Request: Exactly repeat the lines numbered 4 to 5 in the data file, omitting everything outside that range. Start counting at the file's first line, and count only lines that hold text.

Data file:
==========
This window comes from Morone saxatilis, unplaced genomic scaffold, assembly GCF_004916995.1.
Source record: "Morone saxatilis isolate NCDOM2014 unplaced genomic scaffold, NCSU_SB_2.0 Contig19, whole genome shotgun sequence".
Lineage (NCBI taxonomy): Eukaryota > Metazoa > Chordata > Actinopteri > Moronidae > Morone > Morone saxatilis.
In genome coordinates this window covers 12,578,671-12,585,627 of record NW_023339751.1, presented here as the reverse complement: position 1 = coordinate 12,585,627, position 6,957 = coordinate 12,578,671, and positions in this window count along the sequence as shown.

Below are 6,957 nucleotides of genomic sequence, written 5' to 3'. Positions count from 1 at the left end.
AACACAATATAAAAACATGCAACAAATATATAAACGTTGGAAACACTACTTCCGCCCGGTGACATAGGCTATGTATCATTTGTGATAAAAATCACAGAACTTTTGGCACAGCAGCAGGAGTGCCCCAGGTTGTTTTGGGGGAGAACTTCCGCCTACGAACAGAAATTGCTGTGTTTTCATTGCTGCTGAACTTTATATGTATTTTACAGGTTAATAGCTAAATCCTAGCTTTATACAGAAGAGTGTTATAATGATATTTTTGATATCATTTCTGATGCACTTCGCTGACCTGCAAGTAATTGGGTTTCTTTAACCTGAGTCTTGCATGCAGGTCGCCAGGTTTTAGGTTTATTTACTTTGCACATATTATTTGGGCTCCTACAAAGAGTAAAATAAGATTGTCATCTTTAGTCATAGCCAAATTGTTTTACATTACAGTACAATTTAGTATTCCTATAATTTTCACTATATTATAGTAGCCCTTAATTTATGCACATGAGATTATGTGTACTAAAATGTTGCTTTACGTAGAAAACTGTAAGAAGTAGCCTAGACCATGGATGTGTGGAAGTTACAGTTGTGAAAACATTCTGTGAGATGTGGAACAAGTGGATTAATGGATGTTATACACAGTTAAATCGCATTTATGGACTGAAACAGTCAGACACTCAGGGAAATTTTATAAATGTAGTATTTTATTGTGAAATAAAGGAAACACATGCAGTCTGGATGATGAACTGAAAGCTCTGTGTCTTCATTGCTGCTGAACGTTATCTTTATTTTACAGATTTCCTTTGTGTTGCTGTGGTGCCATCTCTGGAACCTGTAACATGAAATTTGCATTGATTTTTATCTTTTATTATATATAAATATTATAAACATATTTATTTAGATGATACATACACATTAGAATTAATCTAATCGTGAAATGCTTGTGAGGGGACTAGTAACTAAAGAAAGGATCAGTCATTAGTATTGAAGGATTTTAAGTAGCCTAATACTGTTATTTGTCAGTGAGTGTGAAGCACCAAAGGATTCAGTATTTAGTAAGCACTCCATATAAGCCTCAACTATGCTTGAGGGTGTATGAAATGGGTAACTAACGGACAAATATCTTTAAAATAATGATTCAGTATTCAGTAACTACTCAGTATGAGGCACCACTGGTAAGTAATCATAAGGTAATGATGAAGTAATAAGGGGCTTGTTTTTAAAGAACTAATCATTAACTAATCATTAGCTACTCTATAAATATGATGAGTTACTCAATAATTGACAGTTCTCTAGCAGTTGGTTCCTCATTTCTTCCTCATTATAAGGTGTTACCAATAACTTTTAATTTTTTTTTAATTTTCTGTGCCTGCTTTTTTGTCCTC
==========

In genome coordinates this window covers 12,578,671-12,585,627 of record NW_023339751.1, presented here as the reverse complement: position 1 = coordinate 12,585,627, position 6,957 = coordinate 12,578,671, and positions in this window count along the sequence as shown.

Below are 6,957 nucleotides of genomic sequence, written 5' to 3'. Positions count from 1 at the left end.